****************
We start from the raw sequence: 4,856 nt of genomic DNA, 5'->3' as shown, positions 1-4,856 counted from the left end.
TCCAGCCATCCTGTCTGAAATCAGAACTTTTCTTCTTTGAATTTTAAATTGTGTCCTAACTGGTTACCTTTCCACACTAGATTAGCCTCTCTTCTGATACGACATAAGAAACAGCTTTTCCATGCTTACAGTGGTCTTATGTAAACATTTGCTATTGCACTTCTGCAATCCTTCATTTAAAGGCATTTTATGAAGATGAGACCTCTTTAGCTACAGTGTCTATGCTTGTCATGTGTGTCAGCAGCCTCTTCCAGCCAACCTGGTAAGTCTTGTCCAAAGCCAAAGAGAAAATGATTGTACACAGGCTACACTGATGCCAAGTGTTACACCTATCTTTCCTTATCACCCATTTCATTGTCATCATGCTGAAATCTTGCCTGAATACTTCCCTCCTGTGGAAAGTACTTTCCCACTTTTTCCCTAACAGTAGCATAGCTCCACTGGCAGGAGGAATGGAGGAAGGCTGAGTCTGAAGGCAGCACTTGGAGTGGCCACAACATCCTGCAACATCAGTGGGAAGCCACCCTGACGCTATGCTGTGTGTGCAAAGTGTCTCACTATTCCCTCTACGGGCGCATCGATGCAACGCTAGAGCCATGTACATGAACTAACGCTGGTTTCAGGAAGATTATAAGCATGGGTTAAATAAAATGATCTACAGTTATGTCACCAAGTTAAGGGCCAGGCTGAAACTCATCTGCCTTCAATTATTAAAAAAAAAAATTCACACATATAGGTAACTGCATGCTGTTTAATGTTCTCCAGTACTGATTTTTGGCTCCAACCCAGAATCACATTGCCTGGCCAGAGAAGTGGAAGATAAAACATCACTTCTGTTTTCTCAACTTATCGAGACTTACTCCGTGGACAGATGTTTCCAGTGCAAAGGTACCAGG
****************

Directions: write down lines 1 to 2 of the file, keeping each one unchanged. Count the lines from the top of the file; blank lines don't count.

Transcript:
We start from the raw sequence: 4,856 nt of genomic DNA, 5'->3' as shown, positions 1-4,856 counted from the left end.
TCCAGCCATCCTGTCTGAAATCAGAACTTTTCTTCTTTGAATTTTAAATTGTGTCCTAACTGGTTACCTTTCCACACTAGATTAGCCTCTCTTCTGATACGACATAAGAAACAGCTTTTCCATGCTTACAGTGGTCTTATGTAAACATTTGCTATTGCACTTCTGCAATCCTTCATTTAAAGGCATTTTATGAAGATGAGACCTCTTTAGCTACAGTGTCTATGCTTGTCATGTGTGTCAGCAGCCTCTTCCAGCCAACCTGGTAAGTCTTGTCCAAAGCCAAAGAGAAAATGATTGTACACAGGCTACACTGATGCCAAGTGTTACACCTATCTTTCCTTATCACCCATTTCATTGTCATCATGCTGAAATCTTGCCTGAATACTTCCCTCCTGTGGAAAGTACTTTCCCACTTTTTCCCTAACAGTAGCATAGCTCCACTGGCAGGAGGAATGGAGGAAGGCTGAGTCTGAAGGCAGCACTTGGAGTGGCCACAACATCCTGCAACATCAGTGGGAAGCCACCCTGACGCTATGCTGTGTGTGCAAAGTGTCTCACTATTCCCTCTACGGGCGCATCGATGCAACGCTAGAGCCATGTACATGAACTAACGCTGGTTTCAGGAAGATTATAAGCATGGGTTAAATAAAATGATCTACAGTTATGTCACCAAGTTAAGGGCCAGGCTGAAACTCATCTGCCTTCAATTATTAAAAAAAAAAATTCACACATATAGGTAACTGCATGCTGTTTAATGTTCTCCAGTACTGATTTTTGGCTCCAACCCAGAATCACATTGCCTGGCCAGAGAAGTGGAAGATAAAACATCACTTCTGTTTTCTCAACTTATCGAGACTTACTCCGTGGACAGATGTTTCCAGTGCAAAGGTACCAGG